CD Reviews: Joint Security Area and Great Science Fiction Blockbusters
Joint Security Area *** 1/2
Joint Security Area (2000) broke the domestic box office record
in South Korea and greatly contributed to the emergence of Korean cinema
as the next "Asian wave," (following the decline of Hong Kong cinema in
late- '90s). The film's title refers to a narrow strip of lands inside
the demilitarized zone jointly patrolled by North and South Korean soldiers.
The story concerns a South Korean soldier accused of infiltrating the border
and killing two North Koreans -- this event naturally threatens to become
an international security risk. A female officer from Switzerland is sent
to discreetly investigate the incident. However, she soon discovers that
the accused soldier harbors a grave secret. Framed as a murder-mystery,
Joint Security Area combines a polished, sophisticated exterior
with a passionate narrative that asks the true meaning of friendship and
hatred, and deals with the ultimate cost of living under the constant threat
The score for Joint Security Area is a similarly sophisticated
effort. Until recently, most Korean films were almost exclusively scored
with endlessly recyclable "romantic" music, dripping with saccharine sentiments.
"Film soundtrack" invariably meant "compilation of pop tunes." JSA
goes firmly against this trend. The supremely talented director Park Chan-wook
(who also directed Sympathy for Mr. Vengeance, possibly the most
extreme revenge drama in movie history -- it makes Se7en look like
The Sound of Music) decided to forego grandiloquence or monumentalism
of a symphonic score and instead went for the composer Bang Jun-seok's
fascinating blend of ethnic music; intimate adaptations of classical and
folk pieces; and tense, spare incidental cues that zero on the emotional
turmoil of the main characters. The main title, "Barricade," "Reed Forest"
and other cues are predominantly ethnic in flavor, with Sufi-like chanting
and percussion -- these represent the "murder-mystery" angle. The core
identity of the score, however, is found in the simple but haunting cues
adapted from the existing music: the beautiful, heartbreaking solo piano
that accompanies scenes of the Korean soldiers frolicking like children
is from Henry Purcell's minuet ("Story of the Soldiers"; the unforgettable
"snapshot" that ends the film is scored with a Russian folk song arranged
for an orchestra ("Those Who Are Forgotten"). Bookending these diverse
choices are two terrific folk-style songs ("The Song of a Private" and
"An Unsent Letter") by Kim Kwang-seok, whose suicide and cult status among
the conscripted soldiers in South Korea serve as a plot point. Even though
lyrics are in Korean, Kim Kwang-seok's songs are highly accessible.
Although not really a showcase for an epic score, Joint Security
Area is mounted with a sophisticated musical design that effectively
addresses various genre-specific elements of the movie. The only component
of the score that's missing from the CD is the snare-drum-based, military-on-the-move
The "enhanced" JSA album comes with a preview trailer and music
video for "The Song of a Private" that can be played in a CD-ROM drive.
Both give away far too much about the film and are not recommended viewing
unless you've already seen the actual movie. CJ Entertainment has put together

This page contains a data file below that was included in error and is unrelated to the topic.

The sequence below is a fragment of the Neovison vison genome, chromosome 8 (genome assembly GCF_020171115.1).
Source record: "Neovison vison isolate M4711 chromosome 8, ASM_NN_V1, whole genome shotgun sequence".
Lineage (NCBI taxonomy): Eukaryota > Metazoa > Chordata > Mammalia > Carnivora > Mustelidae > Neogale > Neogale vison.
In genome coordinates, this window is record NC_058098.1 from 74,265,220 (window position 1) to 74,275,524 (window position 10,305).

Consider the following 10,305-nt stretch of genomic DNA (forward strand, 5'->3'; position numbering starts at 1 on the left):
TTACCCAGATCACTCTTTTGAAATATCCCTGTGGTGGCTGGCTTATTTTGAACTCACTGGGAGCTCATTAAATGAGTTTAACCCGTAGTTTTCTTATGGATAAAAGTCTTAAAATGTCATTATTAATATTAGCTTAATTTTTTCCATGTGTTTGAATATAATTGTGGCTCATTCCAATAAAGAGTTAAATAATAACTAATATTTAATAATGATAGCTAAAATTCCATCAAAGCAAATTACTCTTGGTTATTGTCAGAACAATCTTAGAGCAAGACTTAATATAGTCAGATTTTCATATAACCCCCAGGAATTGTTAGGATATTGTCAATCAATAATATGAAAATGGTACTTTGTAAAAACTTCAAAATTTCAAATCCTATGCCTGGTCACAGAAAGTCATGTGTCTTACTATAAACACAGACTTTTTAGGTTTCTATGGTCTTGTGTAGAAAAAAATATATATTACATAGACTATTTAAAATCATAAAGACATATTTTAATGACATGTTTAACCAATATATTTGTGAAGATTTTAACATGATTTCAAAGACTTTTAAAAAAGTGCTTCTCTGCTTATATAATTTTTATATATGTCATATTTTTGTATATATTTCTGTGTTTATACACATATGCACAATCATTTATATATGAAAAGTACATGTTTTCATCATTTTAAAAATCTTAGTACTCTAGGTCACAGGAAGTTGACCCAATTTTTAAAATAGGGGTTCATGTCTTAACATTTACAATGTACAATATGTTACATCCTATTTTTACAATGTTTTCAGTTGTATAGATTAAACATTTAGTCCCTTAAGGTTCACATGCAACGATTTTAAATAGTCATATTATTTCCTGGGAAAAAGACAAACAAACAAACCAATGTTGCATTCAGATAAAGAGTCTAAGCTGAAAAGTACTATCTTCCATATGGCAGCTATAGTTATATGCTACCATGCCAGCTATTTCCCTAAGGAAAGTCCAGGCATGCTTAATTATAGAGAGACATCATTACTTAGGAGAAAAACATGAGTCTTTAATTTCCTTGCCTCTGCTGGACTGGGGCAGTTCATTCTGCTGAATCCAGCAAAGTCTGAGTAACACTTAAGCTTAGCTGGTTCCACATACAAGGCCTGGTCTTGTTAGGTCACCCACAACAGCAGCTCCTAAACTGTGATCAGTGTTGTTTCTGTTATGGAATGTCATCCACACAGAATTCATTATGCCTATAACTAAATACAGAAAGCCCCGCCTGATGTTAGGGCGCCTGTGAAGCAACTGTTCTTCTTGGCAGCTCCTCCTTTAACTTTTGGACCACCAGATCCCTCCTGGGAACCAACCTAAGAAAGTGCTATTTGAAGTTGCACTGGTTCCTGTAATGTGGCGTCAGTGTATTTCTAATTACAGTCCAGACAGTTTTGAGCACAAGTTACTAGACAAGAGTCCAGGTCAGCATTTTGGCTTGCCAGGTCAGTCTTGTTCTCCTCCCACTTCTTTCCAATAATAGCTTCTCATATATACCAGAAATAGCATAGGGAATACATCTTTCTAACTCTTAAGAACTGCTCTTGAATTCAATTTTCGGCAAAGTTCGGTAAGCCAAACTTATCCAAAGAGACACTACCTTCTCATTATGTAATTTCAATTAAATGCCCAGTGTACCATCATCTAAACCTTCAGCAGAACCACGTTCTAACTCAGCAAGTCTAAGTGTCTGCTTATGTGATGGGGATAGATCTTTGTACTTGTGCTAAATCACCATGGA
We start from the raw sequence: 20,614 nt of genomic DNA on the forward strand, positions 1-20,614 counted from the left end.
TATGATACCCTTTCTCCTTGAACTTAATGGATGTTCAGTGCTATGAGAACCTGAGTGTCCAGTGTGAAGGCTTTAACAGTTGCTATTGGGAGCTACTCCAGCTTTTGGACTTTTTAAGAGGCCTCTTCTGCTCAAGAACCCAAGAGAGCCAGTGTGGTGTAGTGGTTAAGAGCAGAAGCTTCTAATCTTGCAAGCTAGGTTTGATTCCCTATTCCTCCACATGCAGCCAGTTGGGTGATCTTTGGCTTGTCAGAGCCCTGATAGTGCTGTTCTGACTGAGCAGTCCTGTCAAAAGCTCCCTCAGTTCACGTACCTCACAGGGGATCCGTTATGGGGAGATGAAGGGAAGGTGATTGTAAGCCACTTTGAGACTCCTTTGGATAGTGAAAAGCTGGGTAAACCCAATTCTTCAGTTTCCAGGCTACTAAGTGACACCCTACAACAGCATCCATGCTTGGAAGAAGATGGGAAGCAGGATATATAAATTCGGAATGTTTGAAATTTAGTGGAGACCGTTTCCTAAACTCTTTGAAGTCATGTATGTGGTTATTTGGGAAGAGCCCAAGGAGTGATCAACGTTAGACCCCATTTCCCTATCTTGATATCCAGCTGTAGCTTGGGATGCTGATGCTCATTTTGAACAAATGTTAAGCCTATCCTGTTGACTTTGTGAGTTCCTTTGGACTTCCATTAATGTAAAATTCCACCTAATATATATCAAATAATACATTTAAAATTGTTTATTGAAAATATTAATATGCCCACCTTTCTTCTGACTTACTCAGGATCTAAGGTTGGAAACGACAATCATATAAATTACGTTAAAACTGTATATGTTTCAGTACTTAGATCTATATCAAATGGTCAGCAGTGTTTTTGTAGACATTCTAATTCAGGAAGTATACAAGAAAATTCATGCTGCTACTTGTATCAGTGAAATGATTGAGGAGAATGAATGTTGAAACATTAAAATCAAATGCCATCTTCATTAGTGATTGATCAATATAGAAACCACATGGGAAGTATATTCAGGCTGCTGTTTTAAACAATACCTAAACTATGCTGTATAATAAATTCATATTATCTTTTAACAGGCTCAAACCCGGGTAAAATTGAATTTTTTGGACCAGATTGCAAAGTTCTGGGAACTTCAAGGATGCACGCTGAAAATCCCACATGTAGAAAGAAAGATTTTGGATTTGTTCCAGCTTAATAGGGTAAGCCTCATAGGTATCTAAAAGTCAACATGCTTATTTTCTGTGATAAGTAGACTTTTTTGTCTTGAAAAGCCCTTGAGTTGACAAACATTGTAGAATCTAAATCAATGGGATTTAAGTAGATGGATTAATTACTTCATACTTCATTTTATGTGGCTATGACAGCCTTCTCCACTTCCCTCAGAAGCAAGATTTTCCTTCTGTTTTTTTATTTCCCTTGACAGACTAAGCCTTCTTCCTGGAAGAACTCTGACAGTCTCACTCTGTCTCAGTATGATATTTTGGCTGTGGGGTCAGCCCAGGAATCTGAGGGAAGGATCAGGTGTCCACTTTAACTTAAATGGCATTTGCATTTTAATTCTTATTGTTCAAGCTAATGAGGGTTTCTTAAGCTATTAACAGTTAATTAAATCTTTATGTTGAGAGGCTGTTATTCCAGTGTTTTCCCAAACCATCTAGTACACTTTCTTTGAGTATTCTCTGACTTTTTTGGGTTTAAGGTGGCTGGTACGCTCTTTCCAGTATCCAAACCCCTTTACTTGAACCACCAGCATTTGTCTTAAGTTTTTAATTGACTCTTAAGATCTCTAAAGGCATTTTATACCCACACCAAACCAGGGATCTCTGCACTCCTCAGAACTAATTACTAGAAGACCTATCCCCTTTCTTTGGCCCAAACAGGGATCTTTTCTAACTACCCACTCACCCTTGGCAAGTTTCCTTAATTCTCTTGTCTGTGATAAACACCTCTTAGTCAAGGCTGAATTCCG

a fabulous Superbit presentation of the movie with excellent English subtitles
on DVD, region coded for 1 and 3: it can be ordered from www.YeonDVD.com
and www.DVDAsia.com (not to be confused
with the Hong Kong-produced version, which is cheaper but has an inferior
transfer). The CD itself may be purchased through a specialty store, or
from internet venues such as www.pokerindustries.com
-- Kyu Hyun Kim
Great Science Fiction Blockbusters **
Varèse Sarabande 302 066 399
12 tracks - 53:00
Remember the early days when "sampler" discs appeared like unwanted
weeds? Varèse put together some of these (remember Hollywood
Backlot?) and in 1994 began on a more ambitious series of re-recordings.
The Seattle Symphony began the series and was later replaced with the Royal
Scottish National Orchestra. Indeed, Varèse seemed to have all but
given up on the sampler format after 1998, though there was the combination
of newly-recorded and OST tracks for their The Phantom Menace and Other
Film Hits release. This past fall, however the label turned up several
samplers, one of which is Great Science Fiction Blockbusters.
Of the 12 tracks included, five are from the original soundtracks (The
Matrix, Total Recall, Aliens, Starship Troopers and The Abyss).
"Main Title/Trinity Infinity" from The Matrix was on the Phantom
Menace compilation, and it's one of the better cues from the score.
The other disc excerpts have appeared on other sci-fi compilations, but
these choices are a bit less common. There are samples from Varèse's
Star Trek, Back to the Future and Battlestar Galactica CDs.
The last time the latter appeared on a sci-fi disc was on a Boston Pops
disc on Phillips, unless one counts the numerous Silva incarnations. In
addition, there's the "Space Station Docking" from Goldsmith's re-recording
of Alex North's 2001. The other tracks have been lifted from the
yearly Hollywood series. If this is supposed to compete with Silva's
sci-fi compilations, it will only do so as far as price goes, and in most
cases with its slightly better performances.
The programming of the album is at times neither chronological nor comprehensible.
Was Judge Dredd really a blockbuster? In some ways (and knowing
the Varèse catalog), these choices are a bit strange. Most FSM
readers could probably burn this same disc using their own collection,
and even add another 20-25 minutes of appropriate music to boot. Then again,
we're probably not the true target audience of this kind of release. Hopefully,
if this is a series that is to continue, Varèse will be a bit more
bold and generous in its choices. -- Steven A. Kennedy